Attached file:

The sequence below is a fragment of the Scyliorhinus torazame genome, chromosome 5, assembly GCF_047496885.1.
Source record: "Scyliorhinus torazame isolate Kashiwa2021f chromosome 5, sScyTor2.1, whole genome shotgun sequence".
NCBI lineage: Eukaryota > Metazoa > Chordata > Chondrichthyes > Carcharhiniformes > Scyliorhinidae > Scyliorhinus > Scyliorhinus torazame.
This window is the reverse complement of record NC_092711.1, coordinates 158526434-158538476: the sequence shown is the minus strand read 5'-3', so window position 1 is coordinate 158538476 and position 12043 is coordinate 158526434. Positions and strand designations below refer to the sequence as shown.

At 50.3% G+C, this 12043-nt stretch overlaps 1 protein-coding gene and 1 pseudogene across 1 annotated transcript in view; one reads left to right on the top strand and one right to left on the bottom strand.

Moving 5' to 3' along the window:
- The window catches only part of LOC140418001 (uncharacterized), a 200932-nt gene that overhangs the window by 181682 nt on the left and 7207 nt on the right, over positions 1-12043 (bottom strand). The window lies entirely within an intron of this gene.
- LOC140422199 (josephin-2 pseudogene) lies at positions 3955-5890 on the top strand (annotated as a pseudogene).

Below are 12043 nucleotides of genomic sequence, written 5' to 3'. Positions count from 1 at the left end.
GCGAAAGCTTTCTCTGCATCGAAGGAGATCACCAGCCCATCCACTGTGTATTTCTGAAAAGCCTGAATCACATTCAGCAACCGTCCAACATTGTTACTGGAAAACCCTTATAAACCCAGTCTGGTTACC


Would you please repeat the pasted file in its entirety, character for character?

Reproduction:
The sequence below is a fragment of the Scyliorhinus torazame genome, chromosome 5, assembly GCF_047496885.1.
Source record: "Scyliorhinus torazame isolate Kashiwa2021f chromosome 5, sScyTor2.1, whole genome shotgun sequence".
NCBI lineage: Eukaryota > Metazoa > Chordata > Chondrichthyes > Carcharhiniformes > Scyliorhinidae > Scyliorhinus > Scyliorhinus torazame.
This window is the reverse complement of record NC_092711.1, coordinates 158526434-158538476: the sequence shown is the minus strand read 5'-3', so window position 1 is coordinate 158538476 and position 12043 is coordinate 158526434. Positions and strand designations below refer to the sequence as shown.

At 50.3% G+C, this 12043-nt stretch overlaps 1 protein-coding gene and 1 pseudogene across 1 annotated transcript in view; one reads left to right on the top strand and one right to left on the bottom strand.

Moving 5' to 3' along the window:
- The window catches only part of LOC140418001 (uncharacterized), a 200932-nt gene that overhangs the window by 181682 nt on the left and 7207 nt on the right, over positions 1-12043 (bottom strand). The window lies entirely within an intron of this gene.
- LOC140422199 (josephin-2 pseudogene) lies at positions 3955-5890 on the top strand (annotated as a pseudogene).

Below are 12043 nucleotides of genomic sequence, written 5' to 3'. Positions count from 1 at the left end.
GCGAAAGCTTTCTCTGCATCGAAGGAGATCACCAGCCCATCCACTGTGTATTTCTGAAAAGCCTGAATCACATTCAGCAACCGTCCAACATTGTTACTGGAAAACCCTTATAAACCCAGTCTGGTTACC